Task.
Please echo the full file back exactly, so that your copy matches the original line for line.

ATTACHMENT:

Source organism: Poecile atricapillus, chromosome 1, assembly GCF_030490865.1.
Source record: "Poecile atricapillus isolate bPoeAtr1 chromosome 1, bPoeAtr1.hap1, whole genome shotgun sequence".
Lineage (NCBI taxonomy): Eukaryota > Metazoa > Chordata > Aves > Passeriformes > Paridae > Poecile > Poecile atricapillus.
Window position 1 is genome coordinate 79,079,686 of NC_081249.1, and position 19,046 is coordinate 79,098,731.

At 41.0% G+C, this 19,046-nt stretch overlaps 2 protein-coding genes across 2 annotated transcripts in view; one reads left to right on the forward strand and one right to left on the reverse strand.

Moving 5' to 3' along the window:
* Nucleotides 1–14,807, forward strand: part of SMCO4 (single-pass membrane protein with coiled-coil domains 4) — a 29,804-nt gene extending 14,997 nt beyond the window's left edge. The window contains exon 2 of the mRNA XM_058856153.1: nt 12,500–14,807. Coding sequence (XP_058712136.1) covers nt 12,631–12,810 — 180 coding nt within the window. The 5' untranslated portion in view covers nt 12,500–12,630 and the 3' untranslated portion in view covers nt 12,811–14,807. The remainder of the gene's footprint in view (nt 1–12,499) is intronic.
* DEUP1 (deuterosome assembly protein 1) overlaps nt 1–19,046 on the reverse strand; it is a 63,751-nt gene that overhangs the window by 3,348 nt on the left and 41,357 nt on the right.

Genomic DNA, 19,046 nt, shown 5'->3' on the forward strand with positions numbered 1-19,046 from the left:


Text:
Source organism: Poecile atricapillus, chromosome 1, assembly GCF_030490865.1.
Source record: "Poecile atricapillus isolate bPoeAtr1 chromosome 1, bPoeAtr1.hap1, whole genome shotgun sequence".
Lineage (NCBI taxonomy): Eukaryota > Metazoa > Chordata > Aves > Passeriformes > Paridae > Poecile > Poecile atricapillus.
Window position 1 is genome coordinate 79,079,686 of NC_081249.1, and position 19,046 is coordinate 79,098,731.

At 41.0% G+C, this 19,046-nt stretch overlaps 2 protein-coding genes across 2 annotated transcripts in view; one reads left to right on the forward strand and one right to left on the reverse strand.

Moving 5' to 3' along the window:
* Nucleotides 1–14,807, forward strand: part of SMCO4 (single-pass membrane protein with coiled-coil domains 4) — a 29,804-nt gene extending 14,997 nt beyond the window's left edge. The window contains exon 2 of the mRNA XM_058856153.1: nt 12,500–14,807. Coding sequence (XP_058712136.1) covers nt 12,631–12,810 — 180 coding nt within the window. The 5' untranslated portion in view covers nt 12,500–12,630 and the 3' untranslated portion in view covers nt 12,811–14,807. The remainder of the gene's footprint in view (nt 1–12,499) is intronic.
* DEUP1 (deuterosome assembly protein 1) overlaps nt 1–19,046 on the reverse strand; it is a 63,751-nt gene that overhangs the window by 3,348 nt on the left and 41,357 nt on the right.

Genomic DNA, 19,046 nt, shown 5'->3' on the forward strand with positions numbered 1-19,046 from the left: